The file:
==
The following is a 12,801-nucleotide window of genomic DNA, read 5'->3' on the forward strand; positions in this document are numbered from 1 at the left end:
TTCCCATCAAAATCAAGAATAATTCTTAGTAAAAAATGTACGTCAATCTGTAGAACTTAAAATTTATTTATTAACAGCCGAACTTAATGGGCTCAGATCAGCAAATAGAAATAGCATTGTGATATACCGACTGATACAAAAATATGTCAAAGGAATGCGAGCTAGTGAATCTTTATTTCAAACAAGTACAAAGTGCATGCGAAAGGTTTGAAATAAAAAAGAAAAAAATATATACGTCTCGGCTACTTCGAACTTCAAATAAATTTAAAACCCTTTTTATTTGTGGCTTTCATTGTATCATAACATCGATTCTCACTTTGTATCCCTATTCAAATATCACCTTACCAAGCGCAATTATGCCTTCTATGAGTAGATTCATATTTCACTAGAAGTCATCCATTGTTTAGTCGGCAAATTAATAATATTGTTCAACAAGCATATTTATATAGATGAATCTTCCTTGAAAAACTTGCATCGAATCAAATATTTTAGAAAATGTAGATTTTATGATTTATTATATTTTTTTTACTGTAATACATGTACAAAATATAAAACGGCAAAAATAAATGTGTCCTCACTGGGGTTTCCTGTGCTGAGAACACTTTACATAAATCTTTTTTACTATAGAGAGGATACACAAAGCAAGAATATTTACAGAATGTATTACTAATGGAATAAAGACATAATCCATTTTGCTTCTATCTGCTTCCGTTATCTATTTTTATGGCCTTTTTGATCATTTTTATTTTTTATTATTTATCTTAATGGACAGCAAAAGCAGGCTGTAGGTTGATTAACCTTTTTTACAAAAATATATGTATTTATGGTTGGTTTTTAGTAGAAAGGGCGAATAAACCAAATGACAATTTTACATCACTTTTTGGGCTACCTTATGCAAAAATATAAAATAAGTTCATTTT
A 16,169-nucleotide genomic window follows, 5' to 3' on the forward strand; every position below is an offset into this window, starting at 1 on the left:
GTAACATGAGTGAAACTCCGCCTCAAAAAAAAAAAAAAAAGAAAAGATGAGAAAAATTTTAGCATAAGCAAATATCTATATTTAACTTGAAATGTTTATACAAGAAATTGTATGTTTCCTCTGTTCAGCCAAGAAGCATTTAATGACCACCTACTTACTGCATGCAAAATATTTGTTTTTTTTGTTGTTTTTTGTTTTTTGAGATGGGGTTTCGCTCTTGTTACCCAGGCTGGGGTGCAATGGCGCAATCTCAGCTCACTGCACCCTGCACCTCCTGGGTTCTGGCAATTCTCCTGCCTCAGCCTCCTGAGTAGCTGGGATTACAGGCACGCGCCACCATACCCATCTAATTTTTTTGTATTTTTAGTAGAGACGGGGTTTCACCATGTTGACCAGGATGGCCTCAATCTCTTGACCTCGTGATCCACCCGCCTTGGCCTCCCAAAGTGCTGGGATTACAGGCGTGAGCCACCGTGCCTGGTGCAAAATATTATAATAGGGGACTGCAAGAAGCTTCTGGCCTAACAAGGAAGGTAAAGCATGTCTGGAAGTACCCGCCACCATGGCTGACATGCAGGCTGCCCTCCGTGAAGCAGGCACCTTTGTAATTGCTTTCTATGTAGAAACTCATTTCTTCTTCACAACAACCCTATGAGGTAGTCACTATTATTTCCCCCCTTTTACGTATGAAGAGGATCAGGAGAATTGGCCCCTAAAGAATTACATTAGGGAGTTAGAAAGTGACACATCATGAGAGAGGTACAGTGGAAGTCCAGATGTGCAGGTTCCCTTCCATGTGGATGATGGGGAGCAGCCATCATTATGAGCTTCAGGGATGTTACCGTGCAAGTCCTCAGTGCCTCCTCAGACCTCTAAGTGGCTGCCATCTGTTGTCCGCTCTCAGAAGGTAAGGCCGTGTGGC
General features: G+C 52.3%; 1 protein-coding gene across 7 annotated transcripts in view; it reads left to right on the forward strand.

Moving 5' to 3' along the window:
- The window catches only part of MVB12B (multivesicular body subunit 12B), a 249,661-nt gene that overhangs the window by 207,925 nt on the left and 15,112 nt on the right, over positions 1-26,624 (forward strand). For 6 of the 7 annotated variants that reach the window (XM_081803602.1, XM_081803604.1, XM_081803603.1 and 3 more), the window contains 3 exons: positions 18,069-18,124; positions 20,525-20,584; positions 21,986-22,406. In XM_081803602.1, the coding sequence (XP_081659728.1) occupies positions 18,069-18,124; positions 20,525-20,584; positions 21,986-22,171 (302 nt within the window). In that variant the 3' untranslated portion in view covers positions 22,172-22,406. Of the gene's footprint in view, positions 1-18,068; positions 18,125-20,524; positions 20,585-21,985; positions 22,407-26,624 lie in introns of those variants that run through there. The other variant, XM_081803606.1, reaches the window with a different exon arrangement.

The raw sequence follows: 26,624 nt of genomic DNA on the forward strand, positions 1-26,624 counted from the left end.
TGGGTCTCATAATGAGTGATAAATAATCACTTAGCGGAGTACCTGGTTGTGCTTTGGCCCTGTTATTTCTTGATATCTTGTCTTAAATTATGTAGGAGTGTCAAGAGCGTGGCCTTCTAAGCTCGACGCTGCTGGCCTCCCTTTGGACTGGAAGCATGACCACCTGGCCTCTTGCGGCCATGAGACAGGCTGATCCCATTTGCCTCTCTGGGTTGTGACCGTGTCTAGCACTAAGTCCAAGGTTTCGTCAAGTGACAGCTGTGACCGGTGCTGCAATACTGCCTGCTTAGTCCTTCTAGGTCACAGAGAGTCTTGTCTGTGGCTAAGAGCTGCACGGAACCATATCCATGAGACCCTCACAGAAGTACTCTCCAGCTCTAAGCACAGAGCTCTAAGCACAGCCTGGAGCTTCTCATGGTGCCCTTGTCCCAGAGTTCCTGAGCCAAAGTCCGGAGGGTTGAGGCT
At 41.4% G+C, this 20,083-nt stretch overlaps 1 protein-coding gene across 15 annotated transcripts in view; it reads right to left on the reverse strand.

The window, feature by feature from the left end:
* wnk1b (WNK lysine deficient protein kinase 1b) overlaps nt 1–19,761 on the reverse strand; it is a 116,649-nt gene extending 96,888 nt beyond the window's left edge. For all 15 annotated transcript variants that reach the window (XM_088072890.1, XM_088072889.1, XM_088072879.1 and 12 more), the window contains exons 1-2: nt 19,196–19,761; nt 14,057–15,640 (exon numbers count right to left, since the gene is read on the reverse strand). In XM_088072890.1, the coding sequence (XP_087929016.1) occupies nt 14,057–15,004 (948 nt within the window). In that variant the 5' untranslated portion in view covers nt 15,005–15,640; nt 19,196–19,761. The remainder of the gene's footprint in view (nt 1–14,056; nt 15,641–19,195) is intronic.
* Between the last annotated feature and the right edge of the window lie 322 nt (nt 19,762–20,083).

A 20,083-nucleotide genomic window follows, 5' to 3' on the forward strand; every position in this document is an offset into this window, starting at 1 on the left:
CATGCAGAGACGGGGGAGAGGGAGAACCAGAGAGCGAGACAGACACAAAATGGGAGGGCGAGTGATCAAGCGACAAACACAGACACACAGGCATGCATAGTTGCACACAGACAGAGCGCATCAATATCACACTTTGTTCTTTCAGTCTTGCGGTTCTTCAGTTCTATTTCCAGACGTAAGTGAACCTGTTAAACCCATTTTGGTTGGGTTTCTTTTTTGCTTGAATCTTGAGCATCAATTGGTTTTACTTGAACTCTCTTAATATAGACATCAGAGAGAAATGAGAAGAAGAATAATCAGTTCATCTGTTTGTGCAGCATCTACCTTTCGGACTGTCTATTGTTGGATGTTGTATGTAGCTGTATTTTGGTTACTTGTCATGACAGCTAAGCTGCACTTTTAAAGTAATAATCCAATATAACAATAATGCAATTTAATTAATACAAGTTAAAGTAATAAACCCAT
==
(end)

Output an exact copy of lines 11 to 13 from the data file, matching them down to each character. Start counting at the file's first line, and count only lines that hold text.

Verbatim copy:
The window, feature by feature from the left end:
* wnk1b (WNK lysine deficient protein kinase 1b) overlaps nt 1–19,761 on the reverse strand; it is a 116,649-nt gene extending 96,888 nt beyond the window's left edge. For all 15 annotated transcript variants that reach the window (XM_088072890.1, XM_088072889.1, XM_088072879.1 and 12 more), the window contains exons 1-2: nt 19,196–19,761; nt 14,057–15,640 (exon numbers count right to left, since the gene is read on the reverse strand). In XM_088072890.1, the coding sequence (XP_087929016.1) occupies nt 14,057–15,004 (948 nt within the window). In that variant the 5' untranslated portion in view covers nt 15,005–15,640; nt 19,196–19,761. The remainder of the gene's footprint in view (nt 1–14,056; nt 15,641–19,195) is intronic.
* Between the last annotated feature and the right edge of the window lie 322 nt (nt 19,762–20,083).